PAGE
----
Present perfect

Do you know how to use phrases like She's called every day this week, I've broken my leg and Have you ever been to Scotland? Test what you know with interactive exercises and read the explanation to help you.

Look at these examples to see how the present perfect is used.

He's been to ten different countries.
I haven't seen her today.
My phone's run out of battery. Can I use yours?
Have you ever dyed your hair a different colour?

Try this exercise to test your grammar.

Grammar test 1

Present perfect: Grammar test 1

Read the explanation to learn more.

Grammar explanation

We use the present perfect simple (have or has + past participle) to talk about past actions or states which are still connected to the present.

Unfinished time and states

We often use the present perfect to say what we've done in an unfinished time period, such as today, this week, this year, etc., and with expressions such as so far, until now, before, etc.

They've been on holiday twice this year.
We haven't had a lot of positive feedback so far.
I'm sure I've seen that film before.

We also use it to talk about life experiences, as our life is also an unfinished time period. We often use never in negative sentences and ever in questions.

I've worked for six different companies.
He's never won a gold medal.
Have you ever been to Australia?

We also use the present perfect to talk about unfinished states, especially with for, since and how long.

She's wanted to be a police officer since she was a child.
I haven't known him for very long.
How long have you had that phone?

Finished time and states

If we say when something happened, or we feel that that part of our life is finished, we use the past simple.

We visited Russia for the first time in 1992.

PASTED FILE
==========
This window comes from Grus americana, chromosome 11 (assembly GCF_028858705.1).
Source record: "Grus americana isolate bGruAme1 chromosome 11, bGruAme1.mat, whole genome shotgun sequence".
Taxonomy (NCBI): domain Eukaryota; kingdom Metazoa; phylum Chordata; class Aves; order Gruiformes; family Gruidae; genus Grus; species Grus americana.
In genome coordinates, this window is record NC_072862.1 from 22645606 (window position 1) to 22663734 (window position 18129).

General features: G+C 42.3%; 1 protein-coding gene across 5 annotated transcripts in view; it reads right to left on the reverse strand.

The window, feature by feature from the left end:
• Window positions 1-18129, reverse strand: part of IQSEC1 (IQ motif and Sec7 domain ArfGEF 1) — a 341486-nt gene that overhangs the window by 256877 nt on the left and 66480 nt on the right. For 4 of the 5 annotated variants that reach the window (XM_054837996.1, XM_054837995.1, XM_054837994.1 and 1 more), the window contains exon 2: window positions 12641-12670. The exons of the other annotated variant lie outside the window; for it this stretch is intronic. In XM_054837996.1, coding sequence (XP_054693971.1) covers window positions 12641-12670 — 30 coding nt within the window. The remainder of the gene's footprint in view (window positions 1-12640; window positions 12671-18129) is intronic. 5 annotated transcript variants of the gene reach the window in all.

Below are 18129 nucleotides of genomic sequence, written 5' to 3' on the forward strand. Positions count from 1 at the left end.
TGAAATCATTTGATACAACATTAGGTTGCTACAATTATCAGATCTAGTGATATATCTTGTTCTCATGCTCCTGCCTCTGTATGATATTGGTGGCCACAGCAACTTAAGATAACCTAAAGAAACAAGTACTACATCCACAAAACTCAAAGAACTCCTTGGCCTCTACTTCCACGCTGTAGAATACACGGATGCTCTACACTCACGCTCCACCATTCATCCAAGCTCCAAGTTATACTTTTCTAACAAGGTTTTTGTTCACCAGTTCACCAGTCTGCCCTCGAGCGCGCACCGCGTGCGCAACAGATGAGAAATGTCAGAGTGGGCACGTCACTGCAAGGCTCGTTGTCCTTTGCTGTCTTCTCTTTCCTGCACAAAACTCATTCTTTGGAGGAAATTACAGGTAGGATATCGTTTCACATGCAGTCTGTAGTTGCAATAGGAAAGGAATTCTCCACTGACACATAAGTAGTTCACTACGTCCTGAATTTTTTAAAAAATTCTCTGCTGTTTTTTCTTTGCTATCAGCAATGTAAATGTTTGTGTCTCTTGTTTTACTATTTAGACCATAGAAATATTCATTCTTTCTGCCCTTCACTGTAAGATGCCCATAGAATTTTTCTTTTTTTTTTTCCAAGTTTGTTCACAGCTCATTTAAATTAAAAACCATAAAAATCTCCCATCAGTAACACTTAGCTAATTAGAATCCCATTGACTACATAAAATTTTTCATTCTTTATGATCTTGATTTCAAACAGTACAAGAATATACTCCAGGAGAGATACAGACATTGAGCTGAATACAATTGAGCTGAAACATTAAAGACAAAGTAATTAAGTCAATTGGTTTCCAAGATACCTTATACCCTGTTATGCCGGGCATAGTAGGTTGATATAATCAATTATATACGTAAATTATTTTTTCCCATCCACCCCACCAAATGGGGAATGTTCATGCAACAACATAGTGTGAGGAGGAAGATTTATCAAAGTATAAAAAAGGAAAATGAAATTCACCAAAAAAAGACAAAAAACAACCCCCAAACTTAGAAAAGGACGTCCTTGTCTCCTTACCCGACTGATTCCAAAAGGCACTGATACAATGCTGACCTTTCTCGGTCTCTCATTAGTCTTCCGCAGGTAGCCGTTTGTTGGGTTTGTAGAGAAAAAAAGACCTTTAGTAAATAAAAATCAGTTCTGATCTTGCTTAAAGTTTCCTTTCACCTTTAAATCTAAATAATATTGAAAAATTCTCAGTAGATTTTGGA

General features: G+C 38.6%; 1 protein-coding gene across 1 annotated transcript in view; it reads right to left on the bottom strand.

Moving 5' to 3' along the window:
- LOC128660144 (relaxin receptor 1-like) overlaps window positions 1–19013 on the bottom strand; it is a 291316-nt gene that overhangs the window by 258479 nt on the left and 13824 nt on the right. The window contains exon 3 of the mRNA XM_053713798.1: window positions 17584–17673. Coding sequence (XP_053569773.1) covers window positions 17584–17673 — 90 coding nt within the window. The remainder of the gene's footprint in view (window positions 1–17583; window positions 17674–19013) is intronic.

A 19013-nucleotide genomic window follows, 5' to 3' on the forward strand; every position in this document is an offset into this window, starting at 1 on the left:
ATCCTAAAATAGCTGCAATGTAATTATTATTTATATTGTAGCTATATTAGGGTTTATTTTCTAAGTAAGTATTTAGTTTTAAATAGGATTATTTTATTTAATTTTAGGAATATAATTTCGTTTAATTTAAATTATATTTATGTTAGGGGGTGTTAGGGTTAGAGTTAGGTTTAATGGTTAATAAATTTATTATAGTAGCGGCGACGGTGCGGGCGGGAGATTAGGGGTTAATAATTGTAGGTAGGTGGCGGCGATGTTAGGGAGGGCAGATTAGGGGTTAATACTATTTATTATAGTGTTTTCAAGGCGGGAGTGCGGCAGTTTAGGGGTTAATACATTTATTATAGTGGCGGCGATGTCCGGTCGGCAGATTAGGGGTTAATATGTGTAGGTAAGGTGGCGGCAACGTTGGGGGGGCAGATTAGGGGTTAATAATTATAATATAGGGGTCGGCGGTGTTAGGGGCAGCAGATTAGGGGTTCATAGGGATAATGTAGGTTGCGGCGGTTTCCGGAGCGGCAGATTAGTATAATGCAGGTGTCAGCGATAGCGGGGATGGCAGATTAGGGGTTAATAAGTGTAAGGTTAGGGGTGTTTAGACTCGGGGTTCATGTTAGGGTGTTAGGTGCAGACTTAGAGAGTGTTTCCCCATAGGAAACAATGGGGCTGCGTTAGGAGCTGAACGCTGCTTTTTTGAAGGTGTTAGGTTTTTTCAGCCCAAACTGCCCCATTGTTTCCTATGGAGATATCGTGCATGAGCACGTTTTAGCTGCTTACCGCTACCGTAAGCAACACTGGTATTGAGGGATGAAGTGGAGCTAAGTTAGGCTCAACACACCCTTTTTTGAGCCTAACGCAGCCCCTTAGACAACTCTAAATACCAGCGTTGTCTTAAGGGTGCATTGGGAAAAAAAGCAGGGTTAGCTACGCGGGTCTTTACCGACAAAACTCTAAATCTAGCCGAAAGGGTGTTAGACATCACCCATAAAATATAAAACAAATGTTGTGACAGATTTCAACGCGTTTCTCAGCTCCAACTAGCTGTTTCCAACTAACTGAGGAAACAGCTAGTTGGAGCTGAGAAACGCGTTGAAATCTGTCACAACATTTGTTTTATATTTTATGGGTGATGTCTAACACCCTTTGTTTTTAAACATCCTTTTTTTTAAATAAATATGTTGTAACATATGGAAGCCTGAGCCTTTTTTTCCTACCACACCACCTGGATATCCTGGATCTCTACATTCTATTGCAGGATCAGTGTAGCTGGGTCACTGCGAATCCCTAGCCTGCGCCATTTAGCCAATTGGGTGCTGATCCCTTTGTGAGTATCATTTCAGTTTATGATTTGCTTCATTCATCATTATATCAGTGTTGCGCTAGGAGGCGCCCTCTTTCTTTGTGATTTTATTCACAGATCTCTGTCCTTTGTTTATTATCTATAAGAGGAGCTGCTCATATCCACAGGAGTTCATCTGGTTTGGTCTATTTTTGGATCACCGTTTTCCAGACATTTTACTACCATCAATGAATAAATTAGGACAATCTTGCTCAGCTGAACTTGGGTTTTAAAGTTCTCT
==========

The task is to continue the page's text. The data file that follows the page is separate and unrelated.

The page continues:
I went to three different primary schools.
Before she retired, she worked in several different countries.

We also use the past simple for finished states.

We knew all our neighbours when we were children.
I didn't like bananas for a really long time. Now I love them!

Past actions with a result in the present

We can use the present perfect to talk about a past action that has a result in the present.

He's broken his leg so he can't go on holiday.
There's been an accident on the main road, so let's take a different route.
They haven't called me, so I don't think they need me today.

Again, if we say when it happened, we use the past simple.

He broke his leg last week so he can't go on holiday.

However, we often use the present perfect with words like just, recently, already, yet and still.

We've recently started going to the gym.
She's already finished season one and now she's watching season two.
Have you checked your emails yet?

Do this exercise to test your grammar again.

Grammar test 2

Present perfect: Grammar test 2

Language level

Do you need to improve your English grammar?
Join thousands of learners from around the world who are improving their English grammar with our online courses.
Average: 5 (2 votes)

Submitted by Kapil Kabir on Mon, 28/06/2021 - 18:00

Permalink
Hello sir, "Farmers like Baburao Tadas in India are praying for normal monsoon rains after their incomes were hit by erratic weather and lower crop prices over the past few years. Sir, I want to ask a question regarding the use of 'past/next/last' words when they follow Article 'the'. I read a blog of yours on the same website where a teacher explained the use of last/next with article 'the' when they follow it. In the blog, The teacher said "If article 'the' precedes these word we have to use present perfect tense." But in the question above mentioned, past tense is used, i want to ask you Whether is Simple Past Tense correct here or Present Prefect should be there instead of Simple Past? Please elaborate it.

Hello Kapil Kabir,

It's difficult to make generalizations about grammar, and especially without specific examples in context. To me the general rule of using the present perfect sounds correct, but this is not to say that it's always the only possible form. 

I'm afraid I can't explain the sentence you ask about. I don't think I'd say 'the past few years' -- instead I'd probably say 'in recent years'. I wouldn't say the sentence is wrong, but I'd suggest changing that last part.

All the best,

Kirk

The LearnEnglish Team

Submitted by Kapil Kabir on Sun, 27/06/2021 - 04:14

Permalink
Hi, Sir I'm facing a problem with the a specific structure of "OF". When it comes before the Noun Phrases. There are so many structures of "OF" with noun phrases. While I was reading a newspaper, I came by it. The sentence is The first image was of the more distant one. I want to know when 'of' precedes 'be' verb, what it means to us. I'm not dawning on the meaning what it is conveying. Please elaborate it.